Reminder: One More Year for 100% Bonus Depreciation!

When the Tax Cuts and Jobs Act doubled the bonus depreciation rate in 2017, real estate professionals everywhere rejoiced. Time is running out, however, to capitalize (no pun intended) on this tax benefit. With the 100% rate expiring on Dec. 31, 2022, it’s time to refresh your memory on bonus depreciation and take advantage of the savings.

What is bonus depreciation?

While repairs to your property can reduce your taxable income, improvements that add value are capitalized as assets and depreciated over many years. (Read more here about the difference between capitalization vs. repair.) Bonus depreciation, however, allows a percentage of the cost of certain property and qualified improvements to be immediately deducted.

Prior to the TCJA, that rate was 50%. But the TCJA bumped it to 100%. The property must have been acquired and placed in service after Sept. 27, 2017 and before Jan. 1, 2023.

What qualifies for 100% bonus depreciation?

The property must have a useful life of no more than 20 years. Examples include vehicles, furniture, fixtures, machinery, land improvements and even computer software. (Land and buildings themselves, however, do not qualify for bonus depreciation.) Bonus depreciation must be taken within the first year the item was placed in service.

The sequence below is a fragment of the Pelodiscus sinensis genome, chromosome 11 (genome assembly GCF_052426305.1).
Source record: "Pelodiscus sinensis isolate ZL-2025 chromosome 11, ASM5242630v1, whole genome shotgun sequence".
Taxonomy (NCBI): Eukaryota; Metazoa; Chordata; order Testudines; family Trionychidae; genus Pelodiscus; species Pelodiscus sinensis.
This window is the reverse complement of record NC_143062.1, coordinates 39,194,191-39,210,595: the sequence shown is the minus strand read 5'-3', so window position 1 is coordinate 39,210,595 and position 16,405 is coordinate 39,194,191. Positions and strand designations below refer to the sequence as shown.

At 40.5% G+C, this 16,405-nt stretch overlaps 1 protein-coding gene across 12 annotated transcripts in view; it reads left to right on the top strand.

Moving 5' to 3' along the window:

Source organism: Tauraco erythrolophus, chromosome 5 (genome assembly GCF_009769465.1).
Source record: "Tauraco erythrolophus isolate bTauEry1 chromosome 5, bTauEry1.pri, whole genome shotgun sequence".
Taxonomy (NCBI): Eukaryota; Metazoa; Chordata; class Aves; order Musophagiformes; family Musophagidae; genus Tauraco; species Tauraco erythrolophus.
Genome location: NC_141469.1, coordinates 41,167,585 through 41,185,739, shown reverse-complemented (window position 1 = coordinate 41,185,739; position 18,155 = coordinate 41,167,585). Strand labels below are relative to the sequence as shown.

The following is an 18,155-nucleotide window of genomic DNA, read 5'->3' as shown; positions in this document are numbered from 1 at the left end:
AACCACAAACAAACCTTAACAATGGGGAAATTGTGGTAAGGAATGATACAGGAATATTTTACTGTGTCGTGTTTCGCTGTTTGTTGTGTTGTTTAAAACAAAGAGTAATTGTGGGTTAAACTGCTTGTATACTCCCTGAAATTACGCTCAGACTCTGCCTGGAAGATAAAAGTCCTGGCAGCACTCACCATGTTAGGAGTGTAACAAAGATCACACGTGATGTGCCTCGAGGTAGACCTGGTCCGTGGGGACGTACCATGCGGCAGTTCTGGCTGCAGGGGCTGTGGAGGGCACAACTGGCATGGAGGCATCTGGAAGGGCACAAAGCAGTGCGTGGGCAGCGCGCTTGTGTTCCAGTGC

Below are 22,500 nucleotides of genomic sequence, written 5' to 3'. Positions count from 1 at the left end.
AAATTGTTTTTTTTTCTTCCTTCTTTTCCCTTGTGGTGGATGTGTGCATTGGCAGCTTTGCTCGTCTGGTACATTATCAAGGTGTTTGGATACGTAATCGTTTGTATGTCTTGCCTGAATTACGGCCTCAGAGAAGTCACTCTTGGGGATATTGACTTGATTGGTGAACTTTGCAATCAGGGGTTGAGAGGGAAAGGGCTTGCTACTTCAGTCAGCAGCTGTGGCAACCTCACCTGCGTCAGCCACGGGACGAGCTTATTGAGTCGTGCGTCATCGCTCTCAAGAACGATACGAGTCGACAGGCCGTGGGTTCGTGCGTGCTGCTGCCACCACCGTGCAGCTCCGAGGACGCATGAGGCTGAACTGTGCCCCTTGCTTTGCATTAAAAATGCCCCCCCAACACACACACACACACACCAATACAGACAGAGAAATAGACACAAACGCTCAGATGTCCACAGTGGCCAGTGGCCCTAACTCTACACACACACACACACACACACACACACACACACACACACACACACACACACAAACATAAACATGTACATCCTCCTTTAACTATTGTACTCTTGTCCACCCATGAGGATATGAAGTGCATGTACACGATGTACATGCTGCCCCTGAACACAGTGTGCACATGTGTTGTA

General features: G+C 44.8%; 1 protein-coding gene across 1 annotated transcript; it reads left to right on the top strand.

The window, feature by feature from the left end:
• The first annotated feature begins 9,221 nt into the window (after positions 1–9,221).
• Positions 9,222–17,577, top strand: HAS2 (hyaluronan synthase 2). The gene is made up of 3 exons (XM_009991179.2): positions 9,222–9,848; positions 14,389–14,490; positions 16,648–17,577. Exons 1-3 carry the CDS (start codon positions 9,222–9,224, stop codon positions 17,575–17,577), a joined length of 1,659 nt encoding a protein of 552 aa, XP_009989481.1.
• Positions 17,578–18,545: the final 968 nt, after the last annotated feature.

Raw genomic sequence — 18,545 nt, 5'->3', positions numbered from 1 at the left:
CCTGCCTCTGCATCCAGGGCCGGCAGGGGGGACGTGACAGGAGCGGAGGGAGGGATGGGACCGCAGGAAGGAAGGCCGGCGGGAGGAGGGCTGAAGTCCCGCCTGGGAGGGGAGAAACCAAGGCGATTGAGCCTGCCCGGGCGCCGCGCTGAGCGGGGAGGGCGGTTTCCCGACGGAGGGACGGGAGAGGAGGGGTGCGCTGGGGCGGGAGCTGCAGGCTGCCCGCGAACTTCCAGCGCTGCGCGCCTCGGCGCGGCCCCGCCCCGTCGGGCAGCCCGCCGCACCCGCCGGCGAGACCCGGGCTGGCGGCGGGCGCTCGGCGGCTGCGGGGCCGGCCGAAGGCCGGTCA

Qualified improvement property (QIP) is certain interior improvements made to an existing commercial property, such as an office building, restaurant or strip mall. Interior improvements that qualify as QIP are considered 15-year property and, thus, are eligible for bonus depreciation.

The TCJA also expanded the definition of property eligible for 100% bonus depreciation to include used qualified property acquired and placed in service after Sept. 27, 2017. Previously, bonus depreciation could only be utilized on newly purchased property. For used property to be considered eligible for the bonus depreciation deduction by the IRS, the following conditions must be met:

  • The taxpayer or its predecessor didn’t use the property at any time before acquiring it.
  • The taxpayer didn’t acquire the property from a related party.
  • The taxpayer didn’t acquire the property from a component member of a controlled group of corporations.
  • The taxpayer’s basis of the used property is not figured in whole or in part by reference to the adjusted basis of the property in the hands of the seller or transferor.
  • The taxpayer’s basis of the used property is not figured under the provision for deciding basis of property acquired from a decedent.
  • Also, the cost of the used property eligible for bonus depreciation doesn’t include the basis of property determined by reference to the basis of other property held at any time by the taxpayer (for example, in a like-kind exchange or involuntary conversion).

Property used for both business and personal reasons can also qualify as long as at least 50% of the time is for business. Certain limitations may apply.

Can a cost segregation study help?

We’re glad you asked! Yes, they can indeed help. A cost segregation study is performed to identify building components that can be depreciated over a shorter tax life. While this well-known tax strategy is a complex undertaking, it can result in significant tax savings. The IRS includes a comprehensive cost segregation guide for a number of industries on its website, and your CPA can help guide you in the process.

Is this the best move for my property?

It depends. While an immediate, 100% deduction sounds hard to beat, a 15-year depreciation can provide more long-term savings in some cases. Review your situation with a real estate CPA so you can make the best choice for your tax picture.

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